Joseph Nye

Distinguished Visiting Fellow

Joseph Nye is a Distinguished Visiting Fellow at the Hoover Institution. Nye is University Distinguished Service Professor Emeritus and former dean of Harvard’s Kennedy School of Government. He received his bachelor’s degree summa cum laude from Princeton University, won a Rhodes Scholarship to Oxford, and earned a PhD in political science from Harvard. He has served as assistant secretary of defense for international security affairs, chair of the National Intelligence Council, and deputy undersecretary of state. His most recent books include The Powers to Lead, The Future of Power, and Presidential Leadership and the Creation of the American Era. He is a fellow of the American Academy of Arts and Sciences, the British Academy, and the American Academy of Diplomacy. In a recent survey of international relations scholars, he was ranked as the most influential scholar on American foreign policy, and in 2011, Foreign Policy named him one of the “Top 100 Global Thinkers.” In 2014, Japan awarded him the Order of the Rising Sun.

Filter By:



Recent Commentary


Protecting Democracy in an Era of Cyber Information War

by Joseph Nyevia Governance In An Emerging New World
Tuesday, November 13, 2018

The early years of the Internet were marked by a libertarian optimism about its decentralizing and democratizing effects.1 Information would be widely available and undercut the monopolies of authoritarian governments. Big Brother would be defeated. President Clinton believed that China would liberalize and that Communist Party efforts to control the Internet were like trying to “nail jello to the wall.”2 The Bush and Obama administrations shared this optimism and promoted an Internet Freedom Agenda that included subsidies and technologies to assist dissidents in authoritarian states to communicate.

Normative Restraints on Cyber Conflict

by Joseph Nyevia Belfer Center for Science and International Affairs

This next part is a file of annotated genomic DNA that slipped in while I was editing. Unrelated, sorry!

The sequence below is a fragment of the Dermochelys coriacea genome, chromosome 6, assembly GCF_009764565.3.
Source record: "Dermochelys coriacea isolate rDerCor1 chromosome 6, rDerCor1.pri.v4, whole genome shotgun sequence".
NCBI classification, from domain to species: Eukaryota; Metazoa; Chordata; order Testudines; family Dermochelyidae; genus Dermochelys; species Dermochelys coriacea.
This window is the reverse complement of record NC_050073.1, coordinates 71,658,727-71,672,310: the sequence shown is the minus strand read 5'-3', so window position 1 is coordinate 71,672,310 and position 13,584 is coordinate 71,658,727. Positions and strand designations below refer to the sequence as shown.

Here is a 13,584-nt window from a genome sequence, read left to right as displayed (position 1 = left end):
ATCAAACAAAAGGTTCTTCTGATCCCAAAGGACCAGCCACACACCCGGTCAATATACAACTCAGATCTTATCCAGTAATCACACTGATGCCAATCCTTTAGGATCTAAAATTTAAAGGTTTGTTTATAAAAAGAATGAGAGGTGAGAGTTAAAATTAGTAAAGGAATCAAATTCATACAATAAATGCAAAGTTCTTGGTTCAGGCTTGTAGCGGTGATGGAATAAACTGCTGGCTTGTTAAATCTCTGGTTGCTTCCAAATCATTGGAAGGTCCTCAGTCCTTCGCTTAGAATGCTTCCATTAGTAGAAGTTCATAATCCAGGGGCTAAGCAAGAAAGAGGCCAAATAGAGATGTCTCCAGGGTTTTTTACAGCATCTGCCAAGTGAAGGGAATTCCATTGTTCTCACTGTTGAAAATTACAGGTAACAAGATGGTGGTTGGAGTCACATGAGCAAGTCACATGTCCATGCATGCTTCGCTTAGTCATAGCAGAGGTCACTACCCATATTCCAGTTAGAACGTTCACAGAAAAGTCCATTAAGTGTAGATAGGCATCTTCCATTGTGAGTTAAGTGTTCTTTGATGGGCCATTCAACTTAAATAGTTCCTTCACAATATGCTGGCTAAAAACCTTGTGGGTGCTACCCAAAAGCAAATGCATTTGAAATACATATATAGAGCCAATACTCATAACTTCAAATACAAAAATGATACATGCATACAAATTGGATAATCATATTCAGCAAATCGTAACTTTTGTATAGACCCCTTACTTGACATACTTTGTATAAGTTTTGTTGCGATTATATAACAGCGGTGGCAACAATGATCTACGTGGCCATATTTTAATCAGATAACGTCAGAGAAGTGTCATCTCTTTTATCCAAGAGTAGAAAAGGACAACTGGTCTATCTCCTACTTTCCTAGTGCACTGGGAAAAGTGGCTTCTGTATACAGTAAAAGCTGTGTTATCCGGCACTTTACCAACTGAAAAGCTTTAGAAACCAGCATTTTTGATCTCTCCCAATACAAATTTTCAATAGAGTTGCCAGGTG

Wednesday, August 1, 2018

Cyber security is a relatively new international problem. A decade ago, it received little attention as an international issue, but since 2013 the Director of National Intelligence has named cyber security risks as the biggest threat facing the USA. Although the exact numbers can be debated, various non-profit organisations have listed hundreds of state-sponsored attacks by a score of countries in the past decade. Many observers have called for laws and norms to manage the growing cyber threat. In this paper the author outlines the key normative restraints on cyber conflict. The author draws on the development of international norms in recent history to offer insights into the formation of normative restraints in the cyber realm.

IRAQ OF AGES: The United States and the Future of Iraq

with Michael McFaul, Donald Emmerson, Joseph Nyevia Uncommon Knowledge
Friday, March 26, 2004

On July 1, the Coalition Provisional Authority—the body headed by U.S. ambassador Paul Bremer that has governed Iraq since the end of the Iraq war—will transfer sovereignty to a temporary Iraqi government. The transfer of power raises a number of hard questions. Will our attempts at nation building in this ethnically and religiously divided country succeed? Just what are our responsibilities in ensuring that success? And how long will or should the United States maintain a military presence in Iraq?